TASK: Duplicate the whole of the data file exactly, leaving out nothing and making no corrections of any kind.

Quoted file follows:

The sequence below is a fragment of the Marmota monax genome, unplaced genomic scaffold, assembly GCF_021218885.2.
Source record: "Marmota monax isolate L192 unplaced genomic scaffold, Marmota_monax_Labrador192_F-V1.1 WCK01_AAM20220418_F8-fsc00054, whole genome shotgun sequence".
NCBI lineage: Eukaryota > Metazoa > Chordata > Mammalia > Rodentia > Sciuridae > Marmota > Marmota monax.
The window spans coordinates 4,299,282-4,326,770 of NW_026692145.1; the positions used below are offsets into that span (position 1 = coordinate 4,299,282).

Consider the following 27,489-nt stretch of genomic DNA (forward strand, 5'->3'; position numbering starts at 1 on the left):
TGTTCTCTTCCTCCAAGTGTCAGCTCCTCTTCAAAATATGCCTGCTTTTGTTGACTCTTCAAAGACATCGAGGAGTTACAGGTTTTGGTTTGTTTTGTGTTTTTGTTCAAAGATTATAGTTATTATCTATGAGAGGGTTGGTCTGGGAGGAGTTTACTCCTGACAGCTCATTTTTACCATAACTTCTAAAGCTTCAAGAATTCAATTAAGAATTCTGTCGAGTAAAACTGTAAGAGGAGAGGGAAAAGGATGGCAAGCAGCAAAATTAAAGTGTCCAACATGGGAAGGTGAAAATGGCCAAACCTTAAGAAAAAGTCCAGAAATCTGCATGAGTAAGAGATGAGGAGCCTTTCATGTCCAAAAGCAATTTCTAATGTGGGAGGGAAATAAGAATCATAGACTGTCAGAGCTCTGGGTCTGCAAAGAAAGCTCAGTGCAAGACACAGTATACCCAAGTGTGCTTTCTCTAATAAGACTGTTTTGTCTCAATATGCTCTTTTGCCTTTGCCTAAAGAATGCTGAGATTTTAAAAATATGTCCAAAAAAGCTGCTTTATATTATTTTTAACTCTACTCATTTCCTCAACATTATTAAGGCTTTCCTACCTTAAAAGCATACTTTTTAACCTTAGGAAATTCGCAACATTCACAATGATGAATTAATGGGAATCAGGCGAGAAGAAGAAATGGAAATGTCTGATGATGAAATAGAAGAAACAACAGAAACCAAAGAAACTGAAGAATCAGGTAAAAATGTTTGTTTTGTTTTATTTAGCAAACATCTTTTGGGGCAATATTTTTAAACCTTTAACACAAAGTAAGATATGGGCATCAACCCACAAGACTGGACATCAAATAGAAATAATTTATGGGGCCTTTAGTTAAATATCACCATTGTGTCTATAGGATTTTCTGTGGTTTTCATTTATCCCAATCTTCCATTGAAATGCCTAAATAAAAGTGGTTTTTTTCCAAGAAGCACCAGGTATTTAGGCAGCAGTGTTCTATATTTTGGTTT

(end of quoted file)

The sequence below is a fragment of the Marmota monax genome, unplaced genomic scaffold, assembly GCF_021218885.2.
Source record: "Marmota monax isolate L192 unplaced genomic scaffold, Marmota_monax_Labrador192_F-V1.1 WCK01_AAM20220418_F8-fsc00054, whole genome shotgun sequence".
NCBI lineage: Eukaryota > Metazoa > Chordata > Mammalia > Rodentia > Sciuridae > Marmota > Marmota monax.
The window spans coordinates 4,299,282-4,326,770 of NW_026692145.1; the positions used below are offsets into that span (position 1 = coordinate 4,299,282).

Consider the following 27,489-nt stretch of genomic DNA (forward strand, 5'->3'; position numbering starts at 1 on the left):
TGTTCTCTTCCTCCAAGTGTCAGCTCCTCTTCAAAATATGCCTGCTTTTGTTGACTCTTCAAAGACATCGAGGAGTTACAGGTTTTGGTTTGTTTTGTGTTTTTGTTCAAAGATTATAGTTATTATCTATGAGAGGGTTGGTCTGGGAGGAGTTTACTCCTGACAGCTCATTTTTACCATAACTTCTAAAGCTTCAAGAATTCAATTAAGAATTCTGTCGAGTAAAACTGTAAGAGGAGAGGGAAAAGGATGGCAAGCAGCAAAATTAAAGTGTCCAACATGGGAAGGTGAAAATGGCCAAACCTTAAGAAAAAGTCCAGAAATCTGCATGAGTAAGAGATGAGGAGCCTTTCATGTCCAAAAGCAATTTCTAATGTGGGAGGGAAATAAGAATCATAGACTGTCAGAGCTCTGGGTCTGCAAAGAAAGCTCAGTGCAAGACACAGTATACCCAAGTGTGCTTTCTCTAATAAGACTGTTTTGTCTCAATATGCTCTTTTGCCTTTGCCTAAAGAATGCTGAGATTTTAAAAATATGTCCAAAAAAGCTGCTTTATATTATTTTTAACTCTACTCATTTCCTCAACATTATTAAGGCTTTCCTACCTTAAAAGCATACTTTTTAACCTTAGGAAATTCGCAACATTCACAATGATGAATTAATGGGAATCAGGCGAGAAGAAGAAATGGAAATGTCTGATGATGAAATAGAAGAAACAACAGAAACCAAAGAAACTGAAGAATCAGGTAAAAATGTTTGTTTTGTTTTATTTAGCAAACATCTTTTGGGGCAATATTTTTAAACCTTTAACACAAAGTAAGATATGGGCATCAACCCACAAGACTGGACATCAAATAGAAATAATTTATGGGGCCTTTAGTTAAATATCACCATTGTGTCTATAGGATTTTCTGTGGTTTTCATTTATCCCAATCTTCCATTGAAATGCCTAAATAAAAGTGGTTTTTTTCCAAGAAGCACCAGGTATTTAGGCAGCAGTGTTCTATATTTTGGTTT